When Nashville schools began to integrate in 1957, first graders walked through angry white mobs.
One school — Hattie Cotton — was dynamited overnight. And a nationally prominent white supremacist came to town to lead militant rallies.
Now, some 60 years later, Metro Schools is paying tribute to those pioneering families, known as “The Nashville 16,” and several gathered Monday to reflect and reunite.
With weathered newspaper clippings in his hand, Marvin Williams Moore was among the group. Now 66 and living in Charleston, Moore said he felt compelled to attend.
“They’re always putting out the picture of me when I was little,” he said. “I want them to see the real me now.”
Moore was one of the first four black students to walk into Jones Elementary in the Buena Vista area of North Nashville. At his side on many days was Barbara Jean Watson.
“Whoa! It was wild,” Watson said, describing an intimidating first year. “Being escorted to school and from school. And being threatened. Those were the rough years.”
It was so difficult that some of the Nashville 16 transferred out after a few days. But Watson stayed, feeling protection against bullying thanks to Moore.
“The good years were when some of my other neighbors started accumulating and coming to the school, and having somebody to walk home with,” Watson said. “And to run home with!”
“We did a lot of that,” Moore said, as the pair broke into laughter.
The passage of time has given them the comfort to joke around — and also a fuller understanding of what it meant to enter those first integrated classrooms.
And they got a hero’s welcome at the Metro Schools board room. The Hillsboro High School choir delivered readings from the Civil Rights Movement and performed songs, and a stream of today’s dignitaries paid their respects, especially prominent black Nashvillians who credited the group with paving their way.
“We wanted you all to be affirmed and to let you know that we have a responsibility,” said Metro Schools Board Member Sharon Gentry. “We owe you to not drop the ball, to not fall asleep, and what’s the new vernacular: ‘to stay woke.’ ”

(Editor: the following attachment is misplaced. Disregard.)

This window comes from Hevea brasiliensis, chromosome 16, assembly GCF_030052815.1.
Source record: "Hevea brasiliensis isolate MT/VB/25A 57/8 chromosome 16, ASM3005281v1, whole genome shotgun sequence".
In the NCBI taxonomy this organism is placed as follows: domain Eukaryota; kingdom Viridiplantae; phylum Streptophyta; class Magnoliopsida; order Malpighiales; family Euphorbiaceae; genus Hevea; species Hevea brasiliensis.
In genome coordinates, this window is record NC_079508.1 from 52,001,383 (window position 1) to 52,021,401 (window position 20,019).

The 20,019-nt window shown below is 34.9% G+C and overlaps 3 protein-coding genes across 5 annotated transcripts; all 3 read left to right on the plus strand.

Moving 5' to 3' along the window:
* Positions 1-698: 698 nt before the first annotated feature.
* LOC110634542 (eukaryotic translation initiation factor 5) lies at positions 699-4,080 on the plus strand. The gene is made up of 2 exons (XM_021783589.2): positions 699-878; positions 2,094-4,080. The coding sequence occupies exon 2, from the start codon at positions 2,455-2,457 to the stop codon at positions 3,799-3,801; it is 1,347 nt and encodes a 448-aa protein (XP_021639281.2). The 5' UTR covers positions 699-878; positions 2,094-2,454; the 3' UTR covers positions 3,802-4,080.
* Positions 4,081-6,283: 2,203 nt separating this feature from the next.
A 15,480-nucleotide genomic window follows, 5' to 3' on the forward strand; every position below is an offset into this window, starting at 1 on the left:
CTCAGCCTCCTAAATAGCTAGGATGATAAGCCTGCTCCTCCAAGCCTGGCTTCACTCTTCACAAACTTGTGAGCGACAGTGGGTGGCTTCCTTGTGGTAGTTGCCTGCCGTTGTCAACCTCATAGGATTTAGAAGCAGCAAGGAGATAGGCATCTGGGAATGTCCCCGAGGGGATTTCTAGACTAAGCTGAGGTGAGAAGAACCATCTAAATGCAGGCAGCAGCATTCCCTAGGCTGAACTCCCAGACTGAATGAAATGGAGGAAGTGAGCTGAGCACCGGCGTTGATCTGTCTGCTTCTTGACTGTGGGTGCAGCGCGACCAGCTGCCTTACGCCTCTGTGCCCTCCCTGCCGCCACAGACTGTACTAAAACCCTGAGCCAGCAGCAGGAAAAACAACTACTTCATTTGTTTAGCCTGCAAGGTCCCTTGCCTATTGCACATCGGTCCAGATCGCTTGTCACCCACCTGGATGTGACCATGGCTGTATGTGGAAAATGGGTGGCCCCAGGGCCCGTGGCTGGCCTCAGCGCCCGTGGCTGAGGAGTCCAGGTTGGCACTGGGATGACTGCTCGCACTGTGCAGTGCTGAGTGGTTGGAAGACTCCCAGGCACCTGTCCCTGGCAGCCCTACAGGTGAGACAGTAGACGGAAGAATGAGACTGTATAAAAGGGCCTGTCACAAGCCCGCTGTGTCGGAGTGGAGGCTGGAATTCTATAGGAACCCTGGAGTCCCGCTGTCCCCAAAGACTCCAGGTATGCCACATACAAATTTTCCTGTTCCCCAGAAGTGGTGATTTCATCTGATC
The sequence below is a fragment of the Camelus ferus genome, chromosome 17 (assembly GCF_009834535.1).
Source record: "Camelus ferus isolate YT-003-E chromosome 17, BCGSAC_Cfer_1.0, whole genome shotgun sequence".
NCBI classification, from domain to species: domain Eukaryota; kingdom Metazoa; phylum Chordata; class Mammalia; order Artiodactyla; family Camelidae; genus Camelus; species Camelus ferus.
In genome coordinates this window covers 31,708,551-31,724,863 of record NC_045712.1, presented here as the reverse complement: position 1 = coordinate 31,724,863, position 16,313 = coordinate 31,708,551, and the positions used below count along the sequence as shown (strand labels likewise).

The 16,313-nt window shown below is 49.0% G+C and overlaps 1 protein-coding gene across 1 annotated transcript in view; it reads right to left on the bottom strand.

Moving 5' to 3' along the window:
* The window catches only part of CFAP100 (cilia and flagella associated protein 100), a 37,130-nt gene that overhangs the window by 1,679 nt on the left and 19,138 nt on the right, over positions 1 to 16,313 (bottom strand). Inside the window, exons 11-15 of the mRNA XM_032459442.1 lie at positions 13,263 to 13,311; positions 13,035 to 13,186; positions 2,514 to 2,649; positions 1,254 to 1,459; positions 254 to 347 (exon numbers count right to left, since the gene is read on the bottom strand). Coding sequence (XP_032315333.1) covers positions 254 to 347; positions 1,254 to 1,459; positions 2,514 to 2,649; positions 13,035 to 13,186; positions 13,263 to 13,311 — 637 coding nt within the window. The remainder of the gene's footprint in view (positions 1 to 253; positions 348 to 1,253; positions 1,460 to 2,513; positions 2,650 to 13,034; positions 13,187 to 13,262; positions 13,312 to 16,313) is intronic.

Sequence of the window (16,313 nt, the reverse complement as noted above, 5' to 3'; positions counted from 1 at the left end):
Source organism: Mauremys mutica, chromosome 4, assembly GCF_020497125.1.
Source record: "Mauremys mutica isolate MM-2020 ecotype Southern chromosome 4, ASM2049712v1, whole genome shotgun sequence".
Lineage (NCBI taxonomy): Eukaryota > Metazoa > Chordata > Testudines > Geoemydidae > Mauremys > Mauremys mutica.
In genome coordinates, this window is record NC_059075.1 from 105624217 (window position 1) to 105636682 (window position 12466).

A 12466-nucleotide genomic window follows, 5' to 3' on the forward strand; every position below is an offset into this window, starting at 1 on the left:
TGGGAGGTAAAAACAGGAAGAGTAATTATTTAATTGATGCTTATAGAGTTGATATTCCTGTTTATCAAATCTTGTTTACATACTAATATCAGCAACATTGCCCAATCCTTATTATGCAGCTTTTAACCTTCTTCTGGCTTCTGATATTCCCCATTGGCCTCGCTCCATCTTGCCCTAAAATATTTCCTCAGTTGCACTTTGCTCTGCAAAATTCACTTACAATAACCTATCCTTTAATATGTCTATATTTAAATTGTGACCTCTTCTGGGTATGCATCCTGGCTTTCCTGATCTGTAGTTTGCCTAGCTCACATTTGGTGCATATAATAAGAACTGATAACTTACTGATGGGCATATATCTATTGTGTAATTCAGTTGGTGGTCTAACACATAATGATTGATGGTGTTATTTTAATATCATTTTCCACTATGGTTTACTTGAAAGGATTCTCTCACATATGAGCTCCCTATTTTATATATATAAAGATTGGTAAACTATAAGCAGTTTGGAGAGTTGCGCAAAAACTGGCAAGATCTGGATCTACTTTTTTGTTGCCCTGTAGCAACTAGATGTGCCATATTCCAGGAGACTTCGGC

The city’s first black property assessor, Vivian Wilhoite, sought out the former students, and Shawn Joseph, the first black director of schools, addressed them from the podium.
“You just wonder, what was it like?” he said. “Their presence and their families showed up, and because they showed up, they liberated this city … They were not afraid.”
And each of the Nashville 16 in attendance received a plaque and a handwritten letter of thanks from a current Metro student. They were called to the front one by one.
In several moments, those former students were escorted by their parents — now pushing into their 90s — and still holding hands, as they had so many decades before.
Lajuanda Street Harley, who attended Glenn Elementary in East Nashville, said the parents deserve the credit, and she held a history book that clearly shows her father, more than 6 feet tall, leading her through a mass of people with protest signs.
“I was a 6-year-old being led where I was led,” she said. “I was only holding on to the hand, but it was my parents, who were young people back then. They were in their 20s. They were the millennials of today … it’s always the young people.”
Her mother, Serena Street, 89, says she chose Glenn s0 her daughter wouldn’t have to cross any train tracks, and only later realized the obstacle of angry segregationists.
“When I saw the pictures of the angry people standing all around, and they were just saying everything to them, I mean calling them all kinds of names …” Street said. “But … the principal was kind, her teacher was kind, so it made a big difference.”
Kindness and bravery in the face of hatred. That’s the legacy that city leaders say they’ll try to honor this year in the pursuit of equity.